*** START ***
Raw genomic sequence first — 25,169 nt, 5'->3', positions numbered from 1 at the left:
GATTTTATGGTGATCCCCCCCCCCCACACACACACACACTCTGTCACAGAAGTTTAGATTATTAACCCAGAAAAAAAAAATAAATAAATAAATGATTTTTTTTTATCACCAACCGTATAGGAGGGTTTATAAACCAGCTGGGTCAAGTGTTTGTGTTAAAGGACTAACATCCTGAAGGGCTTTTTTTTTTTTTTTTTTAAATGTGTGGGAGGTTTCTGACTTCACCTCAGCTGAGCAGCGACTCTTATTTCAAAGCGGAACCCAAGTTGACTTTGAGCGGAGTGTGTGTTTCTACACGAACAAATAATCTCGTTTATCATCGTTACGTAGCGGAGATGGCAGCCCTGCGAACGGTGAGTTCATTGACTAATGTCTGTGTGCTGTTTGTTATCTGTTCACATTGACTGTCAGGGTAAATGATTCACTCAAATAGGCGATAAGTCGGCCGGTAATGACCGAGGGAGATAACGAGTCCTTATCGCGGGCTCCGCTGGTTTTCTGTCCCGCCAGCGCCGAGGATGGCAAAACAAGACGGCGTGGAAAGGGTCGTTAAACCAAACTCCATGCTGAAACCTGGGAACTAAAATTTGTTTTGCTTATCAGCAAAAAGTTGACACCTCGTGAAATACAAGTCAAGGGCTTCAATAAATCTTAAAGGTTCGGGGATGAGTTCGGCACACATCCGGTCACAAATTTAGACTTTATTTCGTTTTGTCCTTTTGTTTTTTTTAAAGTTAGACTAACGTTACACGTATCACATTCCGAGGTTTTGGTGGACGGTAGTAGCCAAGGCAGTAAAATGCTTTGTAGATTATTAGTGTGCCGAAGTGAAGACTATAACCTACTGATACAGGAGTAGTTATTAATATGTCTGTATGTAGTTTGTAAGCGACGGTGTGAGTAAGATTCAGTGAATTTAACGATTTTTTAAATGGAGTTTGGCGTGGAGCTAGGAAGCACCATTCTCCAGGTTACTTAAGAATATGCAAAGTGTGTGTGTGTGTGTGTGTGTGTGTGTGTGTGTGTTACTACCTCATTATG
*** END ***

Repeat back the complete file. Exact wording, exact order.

Raw genomic sequence first — 25,169 nt, 5'->3', positions numbered from 1 at the left:
GATTTTATGGTGATCCCCCCCCCCCACACACACACACACTCTGTCACAGAAGTTTAGATTATTAACCCAGAAAAAAAAAATAAATAAATAAATGATTTTTTTTTATCACCAACCGTATAGGAGGGTTTATAAACCAGCTGGGTCAAGTGTTTGTGTTAAAGGACTAACATCCTGAAGGGCTTTTTTTTTTTTTTTTTTAAATGTGTGGGAGGTTTCTGACTTCACCTCAGCTGAGCAGCGACTCTTATTTCAAAGCGGAACCCAAGTTGACTTTGAGCGGAGTGTGTGTTTCTACACGAACAAATAATCTCGTTTATCATCGTTACGTAGCGGAGATGGCAGCCCTGCGAACGGTGAGTTCATTGACTAATGTCTGTGTGCTGTTTGTTATCTGTTCACATTGACTGTCAGGGTAAATGATTCACTCAAATAGGCGATAAGTCGGCCGGTAATGACCGAGGGAGATAACGAGTCCTTATCGCGGGCTCCGCTGGTTTTCTGTCCCGCCAGCGCCGAGGATGGCAAAACAAGACGGCGTGGAAAGGGTCGTTAAACCAAACTCCATGCTGAAACCTGGGAACTAAAATTTGTTTTGCTTATCAGCAAAAAGTTGACACCTCGTGAAATACAAGTCAAGGGCTTCAATAAATCTTAAAGGTTCGGGGATGAGTTCGGCACACATCCGGTCACAAATTTAGACTTTATTTCGTTTTGTCCTTTTGTTTTTTTTAAAGTTAGACTAACGTTACACGTATCACATTCCGAGGTTTTGGTGGACGGTAGTAGCCAAGGCAGTAAAATGCTTTGTAGATTATTAGTGTGCCGAAGTGAAGACTATAACCTACTGATACAGGAGTAGTTATTAATATGTCTGTATGTAGTTTGTAAGCGACGGTGTGAGTAAGATTCAGTGAATTTAACGATTTTTTAAATGGAGTTTGGCGTGGAGCTAGGAAGCACCATTCTCCAGGTTACTTAAGAATATGCAAAGTGTGTGTGTGTGTGTGTGTGTGTGTGTGTGTGTGTTACTACCTCATTATG